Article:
Madeleine L’Engle, one of my favorite authors, once said that there were only a handful of stories in the world. We go on recycling them, telling them over and over.
One of those stories goes like this.
Once upon a time there was a little boy in distress. He had an impossible job to do. Just as he was about to believe that he could not accomplish his task, magically a goddess appears, inviting him to ask for anything. Sensibly he asks not for instant rewards or pleasures, but for the ingenuity to complete his task. Because he is so sensible, the goddess grants his request, and on top of it tells him that he will get all sorts of fringe benefits as well.
Sometimes the name of the story is Jack and the Beanstalk. Sometimes the person in trouble is Cinderella. In one story it is a pharaoh. Sometimes the gift-giver is an enchantress or a witch. By now you might be thinking that you’ve heard such a story recently. Very recently. Like about ten minutes ago in the lesson from 1 Kings. It is the story of Solomon’s request. It actually is the story of a dream of Solomon. Solomon dreams that God comes to him and says, “Ask what I should give you.”
Stop. That’s right where we need to be to get into the story.
Imagine for a moment that the dream is one you are having. God, or one of God’s surrogates—prophet, wish-granter, whatever—asks what you want. What might that be? Let me guess. Health? Financial security? One relationship that will give your life meaning and joy? Work that is fulfilling and meaningful? Security and blessing for your family and loved ones?
As you are dreaming and sorting out the possibilities in your dream, let me throw in another possibility.
That is what Solomon prays for. Or more precisely, in his dream he prays for “an understanding mind…able to discern between good and evil…” He says he wants it in order to be able to govern. One would hope that others in his situation might pray for the same gift.
Since, after all, we are dreaming—we might be tempted to say “just” dreaming—what might happen if we moved whatever was on that list of things we were considering a moment ago and made a space for discernment? What might that be like?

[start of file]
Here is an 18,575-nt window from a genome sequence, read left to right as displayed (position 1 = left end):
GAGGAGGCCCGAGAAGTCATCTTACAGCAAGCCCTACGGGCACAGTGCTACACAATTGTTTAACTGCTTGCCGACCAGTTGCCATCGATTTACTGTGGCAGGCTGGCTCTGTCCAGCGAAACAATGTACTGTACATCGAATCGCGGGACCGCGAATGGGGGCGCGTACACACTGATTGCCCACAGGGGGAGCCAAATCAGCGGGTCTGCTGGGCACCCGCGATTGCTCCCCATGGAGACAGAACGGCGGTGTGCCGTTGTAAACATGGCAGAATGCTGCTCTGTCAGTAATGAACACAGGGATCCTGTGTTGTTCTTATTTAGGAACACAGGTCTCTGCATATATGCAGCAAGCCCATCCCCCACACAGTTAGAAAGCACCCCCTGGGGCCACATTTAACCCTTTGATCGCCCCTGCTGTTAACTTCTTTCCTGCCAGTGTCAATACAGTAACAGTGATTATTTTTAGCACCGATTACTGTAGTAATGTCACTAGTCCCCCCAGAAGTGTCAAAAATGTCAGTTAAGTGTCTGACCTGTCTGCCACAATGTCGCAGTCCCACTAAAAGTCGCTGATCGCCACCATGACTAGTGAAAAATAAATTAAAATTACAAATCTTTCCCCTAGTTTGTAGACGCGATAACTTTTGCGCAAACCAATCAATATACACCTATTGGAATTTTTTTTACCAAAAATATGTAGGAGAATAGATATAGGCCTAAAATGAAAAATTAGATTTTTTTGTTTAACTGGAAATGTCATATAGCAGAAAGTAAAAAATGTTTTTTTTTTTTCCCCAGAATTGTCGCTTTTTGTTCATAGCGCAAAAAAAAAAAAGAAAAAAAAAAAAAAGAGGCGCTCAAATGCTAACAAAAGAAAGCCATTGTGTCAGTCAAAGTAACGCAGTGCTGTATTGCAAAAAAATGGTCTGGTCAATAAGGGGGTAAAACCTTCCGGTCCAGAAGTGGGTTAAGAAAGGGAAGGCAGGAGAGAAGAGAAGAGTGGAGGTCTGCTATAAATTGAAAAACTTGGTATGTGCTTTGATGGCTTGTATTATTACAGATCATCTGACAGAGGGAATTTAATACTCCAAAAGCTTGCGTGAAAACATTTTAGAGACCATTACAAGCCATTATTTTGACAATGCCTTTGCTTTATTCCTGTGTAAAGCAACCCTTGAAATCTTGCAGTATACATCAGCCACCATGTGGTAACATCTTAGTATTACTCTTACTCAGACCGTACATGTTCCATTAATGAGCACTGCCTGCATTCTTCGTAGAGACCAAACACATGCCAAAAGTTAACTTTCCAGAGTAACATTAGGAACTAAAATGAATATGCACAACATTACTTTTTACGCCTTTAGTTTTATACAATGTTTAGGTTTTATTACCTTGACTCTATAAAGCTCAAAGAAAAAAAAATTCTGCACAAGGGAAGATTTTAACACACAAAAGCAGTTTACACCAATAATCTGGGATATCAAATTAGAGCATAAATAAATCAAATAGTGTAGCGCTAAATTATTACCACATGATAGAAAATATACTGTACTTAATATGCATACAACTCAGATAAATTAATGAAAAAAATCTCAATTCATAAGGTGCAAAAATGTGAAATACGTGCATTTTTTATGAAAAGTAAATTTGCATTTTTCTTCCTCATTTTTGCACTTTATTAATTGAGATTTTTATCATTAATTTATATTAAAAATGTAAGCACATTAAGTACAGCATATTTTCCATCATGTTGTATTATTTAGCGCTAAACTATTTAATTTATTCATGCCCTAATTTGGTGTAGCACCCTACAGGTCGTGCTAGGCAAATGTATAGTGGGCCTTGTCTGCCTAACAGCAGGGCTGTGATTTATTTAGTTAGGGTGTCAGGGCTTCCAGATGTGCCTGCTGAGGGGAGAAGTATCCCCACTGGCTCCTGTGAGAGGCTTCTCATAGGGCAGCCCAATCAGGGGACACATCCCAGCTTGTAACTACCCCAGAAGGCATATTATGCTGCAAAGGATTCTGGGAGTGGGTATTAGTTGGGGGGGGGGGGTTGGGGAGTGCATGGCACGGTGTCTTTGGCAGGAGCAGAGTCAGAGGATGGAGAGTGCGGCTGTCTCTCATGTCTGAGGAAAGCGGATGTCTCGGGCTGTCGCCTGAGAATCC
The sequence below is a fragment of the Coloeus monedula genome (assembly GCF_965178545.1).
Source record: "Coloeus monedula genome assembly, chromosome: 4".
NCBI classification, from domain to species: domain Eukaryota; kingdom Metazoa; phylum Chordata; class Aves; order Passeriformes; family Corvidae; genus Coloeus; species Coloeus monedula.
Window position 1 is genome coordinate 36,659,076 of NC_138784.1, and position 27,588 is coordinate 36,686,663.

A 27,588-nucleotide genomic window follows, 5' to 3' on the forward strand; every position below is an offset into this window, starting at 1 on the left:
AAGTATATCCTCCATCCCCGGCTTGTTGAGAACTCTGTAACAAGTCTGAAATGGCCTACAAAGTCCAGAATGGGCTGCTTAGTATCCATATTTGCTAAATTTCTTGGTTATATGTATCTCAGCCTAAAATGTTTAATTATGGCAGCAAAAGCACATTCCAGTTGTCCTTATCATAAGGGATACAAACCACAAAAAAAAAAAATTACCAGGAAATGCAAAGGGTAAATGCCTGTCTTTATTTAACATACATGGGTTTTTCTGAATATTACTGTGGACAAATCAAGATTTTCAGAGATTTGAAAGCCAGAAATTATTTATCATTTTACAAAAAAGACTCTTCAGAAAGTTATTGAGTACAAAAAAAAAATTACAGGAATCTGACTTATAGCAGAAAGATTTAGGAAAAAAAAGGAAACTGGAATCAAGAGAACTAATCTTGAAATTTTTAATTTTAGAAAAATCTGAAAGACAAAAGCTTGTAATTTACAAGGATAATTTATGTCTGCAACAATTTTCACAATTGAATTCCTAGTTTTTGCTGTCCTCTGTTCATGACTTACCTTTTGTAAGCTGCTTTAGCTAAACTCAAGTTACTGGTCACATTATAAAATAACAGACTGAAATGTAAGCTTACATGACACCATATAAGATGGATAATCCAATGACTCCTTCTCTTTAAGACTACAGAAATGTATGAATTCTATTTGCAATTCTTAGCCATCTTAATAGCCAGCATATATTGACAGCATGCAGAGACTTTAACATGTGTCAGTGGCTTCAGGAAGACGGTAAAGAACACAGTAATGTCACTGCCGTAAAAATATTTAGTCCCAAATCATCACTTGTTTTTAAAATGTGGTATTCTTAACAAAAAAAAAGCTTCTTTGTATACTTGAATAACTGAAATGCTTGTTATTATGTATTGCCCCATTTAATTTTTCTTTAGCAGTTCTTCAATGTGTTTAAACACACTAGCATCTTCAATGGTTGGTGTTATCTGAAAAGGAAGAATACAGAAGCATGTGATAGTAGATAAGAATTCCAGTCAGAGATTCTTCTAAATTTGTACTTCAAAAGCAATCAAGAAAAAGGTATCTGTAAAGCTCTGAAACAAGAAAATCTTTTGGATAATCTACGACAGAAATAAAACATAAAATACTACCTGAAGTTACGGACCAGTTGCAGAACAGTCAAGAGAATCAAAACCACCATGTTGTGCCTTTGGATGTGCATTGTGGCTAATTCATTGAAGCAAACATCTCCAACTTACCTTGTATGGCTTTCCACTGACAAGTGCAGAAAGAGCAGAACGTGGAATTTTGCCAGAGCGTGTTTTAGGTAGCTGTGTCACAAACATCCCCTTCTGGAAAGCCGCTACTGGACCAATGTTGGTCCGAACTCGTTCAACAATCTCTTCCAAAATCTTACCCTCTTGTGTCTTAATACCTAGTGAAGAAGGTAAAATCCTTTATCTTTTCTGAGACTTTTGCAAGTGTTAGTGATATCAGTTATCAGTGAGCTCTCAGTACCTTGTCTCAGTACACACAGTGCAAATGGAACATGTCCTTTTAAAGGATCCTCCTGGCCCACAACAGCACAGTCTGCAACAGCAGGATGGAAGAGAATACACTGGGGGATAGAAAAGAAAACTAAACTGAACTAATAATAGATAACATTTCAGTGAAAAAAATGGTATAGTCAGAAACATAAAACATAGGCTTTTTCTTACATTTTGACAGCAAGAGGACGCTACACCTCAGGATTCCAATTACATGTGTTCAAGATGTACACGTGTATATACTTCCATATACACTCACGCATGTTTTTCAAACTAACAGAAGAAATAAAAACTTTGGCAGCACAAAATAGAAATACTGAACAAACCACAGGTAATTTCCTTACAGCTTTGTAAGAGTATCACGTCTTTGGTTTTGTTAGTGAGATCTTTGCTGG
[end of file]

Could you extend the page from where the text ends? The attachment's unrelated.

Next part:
You might be asking yourself, “Why on earth would I pray for discernment when I don’t have the foggiest notion of what it is or what I would do with it?” Fair enough.
Discernment is, generically speaking, the ability to tell the good from the bad (like Jesus’ scribe in today’s gospel lesson), the faculty by which we decide what is valuable and what is worthless or what is somewhere in between. Just a little reflection quickly brings us to the point of acknowledging, maybe, that without discernment, we really can’t get very far. Voices natter at us all the time telling us what is important, or what we should want, or what we should do. Parents direct. Spouses and lovers cajole. Some voices even bribe. Commercials entice. The internet creates its own self-authenticating narratives about good and evil and whom we ought to vote for and why. Billboards and flyers, even the church bulletin, suggest things we ought to consider or do or commit to or buy. How do you know what to do when you are not sure about the sales rep?
Our faith tradition keeps making the point that among all these voices that yap and chatter away is the voice of God. Discernment is the effort to hear God’s voice and to distinguish that voice from all the other voices that we hear.
Now I don’t know about you, but I have a problem with that language.
When I worked years ago in a mental hospital, I learned that it just didn’t do to talk too persuasively about hearing voices, let alone hearing the voice of God. My audience would take me all too seriously. That was a valuable lesson. I suggest that “hearing the voice of God” is a very powerful metaphor, but still a metaphor—a symbolic way of talking—about getting at the Truth of the matter.
Let me give you an idea of what I mean. Not long ago I had to change dentists. I found a dentist, recommended by a friend who confessed that this dentist was so nice and thorough that he found himself looking forward to going to his semi-annual appointments. Well, that seemed a little over the top, but on the strength of his recommendation, I went. On my first visit, the dentist asked how I brushed and how often I flossed, etc., etc. I drew a breath and answered him with perhaps a somewhat inflated report of flossing. He proceeded to coach me, after all these six decades, in how to brush my teeth. He told me that the trick was to focus on the place where teeth and gums come together, because that is what needs attention. I have to confess that I had never paid much attention to my gums, let alone to that place where they meet teeth. I had always concentrated on the obvious: my teeth.
Discernment is a bit like brushing one’s teeth in the way I am now doing: practicing every day a basic life skill by concentrating on what is so obvious that, except I pay attention to it, I would miss it.